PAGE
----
Hezbollah Chief Hassan Nasrallah said Saturday, ahead of Iranian President Mahmoud Ahmadinejad's upcoming visit to Lebanon, that the money his organization received from Iran had helped rebuild Lebanese houses destroyed by Israel in the 2006 Second Lebanon War.
"Hezbollah does not trust the Lebanese government's bureaucracy, and the Iranians paid in cash," Nasrallah said in a televised broadcast, referring to the money Hezbollah had received from Iran.
"The Iranian president is arriving as a guest of Lebanon," Nasrallah added. "He was invited by Lebanese President Michel Suleiman himself."
The Hezbolllah leader stressed that recent reports that Ahmadinejad intended to visit the Lebanon-Israel border in order to throw stones at Israelis were "ridiculous."
The Iranian leader is scheduled to visit Lebanon on Wednesday and Thursday, and is slated to visit the southern Lebanese villages of Bint Jbeil and Maroun al-Ras, each within a few kilometers of Israeli soil. The London-based newspaper Al-Quds Al-Arabi has reported that Ahmadinejad is interested in reaching the border fence to hurl stones at Israeli soldiers on the other side.
"If Ahmadinejad wanted to throw something on Israel, he would throw something bigger than stones," Nasrallah explained.
Nasrallah, who made a rare public appearance on Friday when he emerged from his bunker in order to plant a tree outside his home near Beirut, urged all Lebanese citizens to plant a tree outside their homes as part of a Hezbollah campaign to plant one million trees in Lebanon.
The Hezbollah chief has rarely been seen in public since his Shiite Muslim group battled Israel in a month-long 2006 war, fearing assassination. He gives news conferences via satellite link.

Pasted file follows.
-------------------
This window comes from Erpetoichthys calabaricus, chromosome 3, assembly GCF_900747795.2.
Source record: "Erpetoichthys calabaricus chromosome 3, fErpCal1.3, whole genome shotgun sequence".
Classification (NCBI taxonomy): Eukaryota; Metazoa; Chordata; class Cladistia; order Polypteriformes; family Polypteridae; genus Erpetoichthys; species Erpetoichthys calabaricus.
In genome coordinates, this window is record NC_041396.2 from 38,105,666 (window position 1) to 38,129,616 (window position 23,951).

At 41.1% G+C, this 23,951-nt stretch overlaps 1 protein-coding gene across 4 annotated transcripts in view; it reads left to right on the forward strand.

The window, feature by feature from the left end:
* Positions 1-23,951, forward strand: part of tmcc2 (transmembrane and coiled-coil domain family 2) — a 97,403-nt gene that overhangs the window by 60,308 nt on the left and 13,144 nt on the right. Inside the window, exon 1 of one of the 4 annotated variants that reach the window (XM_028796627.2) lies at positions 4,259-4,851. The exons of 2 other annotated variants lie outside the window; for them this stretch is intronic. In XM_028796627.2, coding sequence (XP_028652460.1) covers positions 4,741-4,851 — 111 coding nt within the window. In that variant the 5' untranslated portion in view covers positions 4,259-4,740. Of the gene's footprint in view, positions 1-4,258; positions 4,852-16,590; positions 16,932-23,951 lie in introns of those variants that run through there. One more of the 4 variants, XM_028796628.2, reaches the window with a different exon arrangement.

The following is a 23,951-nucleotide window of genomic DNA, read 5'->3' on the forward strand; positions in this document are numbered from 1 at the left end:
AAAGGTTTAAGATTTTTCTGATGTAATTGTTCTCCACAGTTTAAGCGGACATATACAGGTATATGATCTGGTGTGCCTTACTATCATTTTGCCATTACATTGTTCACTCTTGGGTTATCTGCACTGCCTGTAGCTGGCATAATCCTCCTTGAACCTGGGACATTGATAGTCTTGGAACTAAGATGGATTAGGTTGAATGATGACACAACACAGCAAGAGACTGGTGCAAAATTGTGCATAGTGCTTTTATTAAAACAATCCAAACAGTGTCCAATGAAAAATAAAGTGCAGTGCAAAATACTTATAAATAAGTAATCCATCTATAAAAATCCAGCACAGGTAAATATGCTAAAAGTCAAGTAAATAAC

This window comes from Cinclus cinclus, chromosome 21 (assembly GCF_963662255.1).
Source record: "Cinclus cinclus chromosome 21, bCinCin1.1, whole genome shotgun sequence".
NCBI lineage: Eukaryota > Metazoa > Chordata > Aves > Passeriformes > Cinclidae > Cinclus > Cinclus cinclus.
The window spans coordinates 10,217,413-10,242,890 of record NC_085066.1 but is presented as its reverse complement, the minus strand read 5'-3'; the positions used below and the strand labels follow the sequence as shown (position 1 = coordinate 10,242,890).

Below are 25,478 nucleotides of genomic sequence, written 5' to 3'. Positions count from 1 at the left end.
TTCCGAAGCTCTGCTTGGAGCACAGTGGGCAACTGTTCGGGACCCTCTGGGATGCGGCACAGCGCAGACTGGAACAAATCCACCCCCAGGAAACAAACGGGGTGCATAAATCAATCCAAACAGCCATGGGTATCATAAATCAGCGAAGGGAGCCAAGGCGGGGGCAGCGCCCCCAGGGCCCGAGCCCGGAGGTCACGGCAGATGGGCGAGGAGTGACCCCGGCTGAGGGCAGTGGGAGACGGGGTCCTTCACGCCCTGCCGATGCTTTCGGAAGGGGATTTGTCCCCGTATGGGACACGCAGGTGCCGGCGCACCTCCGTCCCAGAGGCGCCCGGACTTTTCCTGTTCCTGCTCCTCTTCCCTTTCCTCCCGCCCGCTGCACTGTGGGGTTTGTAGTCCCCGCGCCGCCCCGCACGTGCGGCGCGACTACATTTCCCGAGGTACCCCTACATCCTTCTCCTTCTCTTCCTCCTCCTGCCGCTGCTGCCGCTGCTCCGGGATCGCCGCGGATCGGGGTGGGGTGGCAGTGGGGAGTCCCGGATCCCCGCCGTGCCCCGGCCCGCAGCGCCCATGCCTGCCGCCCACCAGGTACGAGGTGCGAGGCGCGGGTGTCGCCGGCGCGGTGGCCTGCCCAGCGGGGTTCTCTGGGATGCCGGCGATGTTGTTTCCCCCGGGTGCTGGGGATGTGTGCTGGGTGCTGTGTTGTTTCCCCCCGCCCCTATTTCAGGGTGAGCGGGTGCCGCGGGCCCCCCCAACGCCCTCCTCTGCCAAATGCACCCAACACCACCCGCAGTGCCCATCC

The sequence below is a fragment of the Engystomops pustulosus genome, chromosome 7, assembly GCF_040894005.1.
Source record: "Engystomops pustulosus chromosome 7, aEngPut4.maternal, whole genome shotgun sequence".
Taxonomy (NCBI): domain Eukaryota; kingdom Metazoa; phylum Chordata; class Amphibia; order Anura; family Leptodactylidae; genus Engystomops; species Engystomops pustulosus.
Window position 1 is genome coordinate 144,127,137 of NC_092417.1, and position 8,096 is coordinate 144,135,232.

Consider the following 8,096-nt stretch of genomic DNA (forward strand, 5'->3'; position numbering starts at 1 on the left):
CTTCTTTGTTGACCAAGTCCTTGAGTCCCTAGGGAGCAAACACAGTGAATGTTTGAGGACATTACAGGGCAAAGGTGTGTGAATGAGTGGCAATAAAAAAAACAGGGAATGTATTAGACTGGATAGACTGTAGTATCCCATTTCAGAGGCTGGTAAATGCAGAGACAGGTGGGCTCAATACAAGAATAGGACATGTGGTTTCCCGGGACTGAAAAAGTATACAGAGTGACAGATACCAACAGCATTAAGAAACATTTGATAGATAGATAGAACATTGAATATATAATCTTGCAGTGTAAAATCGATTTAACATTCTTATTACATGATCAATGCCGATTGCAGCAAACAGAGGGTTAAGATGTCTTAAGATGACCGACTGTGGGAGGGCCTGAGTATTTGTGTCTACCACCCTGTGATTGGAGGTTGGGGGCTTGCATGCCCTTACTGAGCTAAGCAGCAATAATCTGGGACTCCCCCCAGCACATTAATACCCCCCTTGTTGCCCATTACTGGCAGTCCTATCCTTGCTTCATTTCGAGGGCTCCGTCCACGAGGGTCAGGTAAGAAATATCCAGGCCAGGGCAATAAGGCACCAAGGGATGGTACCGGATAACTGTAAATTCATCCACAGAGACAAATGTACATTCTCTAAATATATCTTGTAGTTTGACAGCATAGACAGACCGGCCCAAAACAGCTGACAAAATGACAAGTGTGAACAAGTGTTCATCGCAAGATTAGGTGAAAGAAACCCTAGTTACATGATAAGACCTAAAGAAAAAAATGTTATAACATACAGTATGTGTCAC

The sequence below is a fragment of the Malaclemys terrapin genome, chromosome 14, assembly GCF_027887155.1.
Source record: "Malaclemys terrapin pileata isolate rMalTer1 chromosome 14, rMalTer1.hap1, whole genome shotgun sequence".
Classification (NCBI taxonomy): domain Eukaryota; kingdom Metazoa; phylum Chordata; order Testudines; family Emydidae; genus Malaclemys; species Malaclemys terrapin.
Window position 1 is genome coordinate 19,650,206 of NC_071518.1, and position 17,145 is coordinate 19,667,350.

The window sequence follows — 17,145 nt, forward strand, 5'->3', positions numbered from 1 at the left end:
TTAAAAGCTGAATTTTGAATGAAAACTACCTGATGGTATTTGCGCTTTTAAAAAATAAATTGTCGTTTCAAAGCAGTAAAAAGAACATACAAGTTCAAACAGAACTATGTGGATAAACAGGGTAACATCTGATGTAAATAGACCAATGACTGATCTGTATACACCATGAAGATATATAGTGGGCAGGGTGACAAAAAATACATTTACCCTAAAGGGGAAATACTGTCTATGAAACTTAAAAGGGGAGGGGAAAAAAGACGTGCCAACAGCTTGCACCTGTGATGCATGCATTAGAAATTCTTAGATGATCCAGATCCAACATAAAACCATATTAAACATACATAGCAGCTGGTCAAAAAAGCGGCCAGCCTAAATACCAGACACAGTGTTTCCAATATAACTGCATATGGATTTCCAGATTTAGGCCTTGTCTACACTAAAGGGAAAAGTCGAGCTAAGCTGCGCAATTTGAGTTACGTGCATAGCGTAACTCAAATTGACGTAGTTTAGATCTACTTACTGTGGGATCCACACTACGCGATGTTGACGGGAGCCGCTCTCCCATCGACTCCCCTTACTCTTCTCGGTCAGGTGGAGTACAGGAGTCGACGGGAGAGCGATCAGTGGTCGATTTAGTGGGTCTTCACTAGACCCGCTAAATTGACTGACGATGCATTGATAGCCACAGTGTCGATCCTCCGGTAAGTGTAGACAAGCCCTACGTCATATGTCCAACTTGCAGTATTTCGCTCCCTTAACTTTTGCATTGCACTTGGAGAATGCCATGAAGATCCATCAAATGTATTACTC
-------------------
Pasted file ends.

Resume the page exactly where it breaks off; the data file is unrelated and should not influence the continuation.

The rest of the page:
A top-ranking Israeli official said the Foreign Ministry and security services are conducting security evaluations of Ahmadinejad's visit, and that Israel is engaged in military, diplomatic and public-relations preparations in the days preceding it.
Over the past week, Israel has sent messages to Lebanese Prime Minister Saad Hariri and President Michel Suleiman through UN Secretary-General Ban Ki-moon and the U.S. and French governments. Last week, National Security Council head Uzi Arad met in Paris with his French counterpart Jean-David Levitte and asked him to transfer messages to the Lebanese government stating that Jerusalem views Ahmadinejad's visit close to Israel's border as a provocative measure that could undermine regional stability and should therefore be canceled. A similar message was delivered to U.S. officials.
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